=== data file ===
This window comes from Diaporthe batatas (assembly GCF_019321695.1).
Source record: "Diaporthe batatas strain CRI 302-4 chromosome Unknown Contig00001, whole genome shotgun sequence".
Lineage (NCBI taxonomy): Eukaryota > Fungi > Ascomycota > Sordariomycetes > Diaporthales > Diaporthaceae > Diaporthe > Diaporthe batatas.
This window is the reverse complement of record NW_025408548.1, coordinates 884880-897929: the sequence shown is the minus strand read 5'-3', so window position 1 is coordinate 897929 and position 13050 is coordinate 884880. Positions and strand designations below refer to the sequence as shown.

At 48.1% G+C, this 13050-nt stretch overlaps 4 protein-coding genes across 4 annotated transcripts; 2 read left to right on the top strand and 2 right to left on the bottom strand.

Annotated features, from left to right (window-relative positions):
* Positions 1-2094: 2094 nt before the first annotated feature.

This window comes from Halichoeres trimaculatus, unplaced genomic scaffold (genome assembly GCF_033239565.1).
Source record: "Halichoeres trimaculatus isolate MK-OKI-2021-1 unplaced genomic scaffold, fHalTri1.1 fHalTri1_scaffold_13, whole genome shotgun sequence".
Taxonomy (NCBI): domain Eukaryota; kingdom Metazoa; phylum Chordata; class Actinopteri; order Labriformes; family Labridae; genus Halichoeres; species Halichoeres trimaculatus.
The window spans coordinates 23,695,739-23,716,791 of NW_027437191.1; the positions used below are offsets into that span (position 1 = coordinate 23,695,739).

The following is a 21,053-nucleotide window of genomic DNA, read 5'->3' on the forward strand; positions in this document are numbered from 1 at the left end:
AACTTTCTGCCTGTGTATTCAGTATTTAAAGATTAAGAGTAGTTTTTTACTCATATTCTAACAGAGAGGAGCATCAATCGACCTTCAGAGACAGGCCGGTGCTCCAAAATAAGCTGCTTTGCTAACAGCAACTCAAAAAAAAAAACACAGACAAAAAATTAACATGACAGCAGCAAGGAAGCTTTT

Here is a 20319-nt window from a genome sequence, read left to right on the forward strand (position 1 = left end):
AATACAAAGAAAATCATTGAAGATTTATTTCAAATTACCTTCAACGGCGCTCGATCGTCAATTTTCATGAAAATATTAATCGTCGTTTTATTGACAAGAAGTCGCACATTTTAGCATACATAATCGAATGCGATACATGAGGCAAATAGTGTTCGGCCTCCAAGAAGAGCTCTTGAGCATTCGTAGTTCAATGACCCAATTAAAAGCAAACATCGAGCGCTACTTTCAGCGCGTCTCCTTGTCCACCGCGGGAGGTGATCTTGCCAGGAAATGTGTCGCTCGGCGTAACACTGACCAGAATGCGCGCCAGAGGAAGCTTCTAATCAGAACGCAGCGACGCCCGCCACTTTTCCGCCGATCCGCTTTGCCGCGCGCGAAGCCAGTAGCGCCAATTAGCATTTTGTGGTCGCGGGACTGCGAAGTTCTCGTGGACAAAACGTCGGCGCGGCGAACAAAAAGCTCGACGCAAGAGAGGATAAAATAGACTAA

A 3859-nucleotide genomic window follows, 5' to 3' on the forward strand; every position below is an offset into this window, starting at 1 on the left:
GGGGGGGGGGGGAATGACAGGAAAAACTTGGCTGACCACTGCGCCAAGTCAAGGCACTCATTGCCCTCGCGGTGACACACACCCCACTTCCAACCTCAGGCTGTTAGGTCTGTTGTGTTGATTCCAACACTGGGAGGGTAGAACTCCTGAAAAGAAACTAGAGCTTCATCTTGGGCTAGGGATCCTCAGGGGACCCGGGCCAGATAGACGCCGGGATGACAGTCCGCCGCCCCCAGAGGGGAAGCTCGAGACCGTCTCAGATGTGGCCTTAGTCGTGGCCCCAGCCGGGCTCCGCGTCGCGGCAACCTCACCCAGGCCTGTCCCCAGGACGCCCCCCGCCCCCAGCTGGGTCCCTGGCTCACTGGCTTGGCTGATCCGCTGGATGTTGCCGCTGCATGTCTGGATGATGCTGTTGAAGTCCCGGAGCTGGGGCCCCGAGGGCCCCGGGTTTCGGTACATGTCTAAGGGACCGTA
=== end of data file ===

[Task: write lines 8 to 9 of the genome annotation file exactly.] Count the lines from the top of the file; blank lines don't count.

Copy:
This window comes from Halichoeres trimaculatus, unplaced genomic scaffold (genome assembly GCF_033239565.1).
Source record: "Halichoeres trimaculatus isolate MK-OKI-2021-1 unplaced genomic scaffold, fHalTri1.1 fHalTri1_scaffold_13, whole genome shotgun sequence".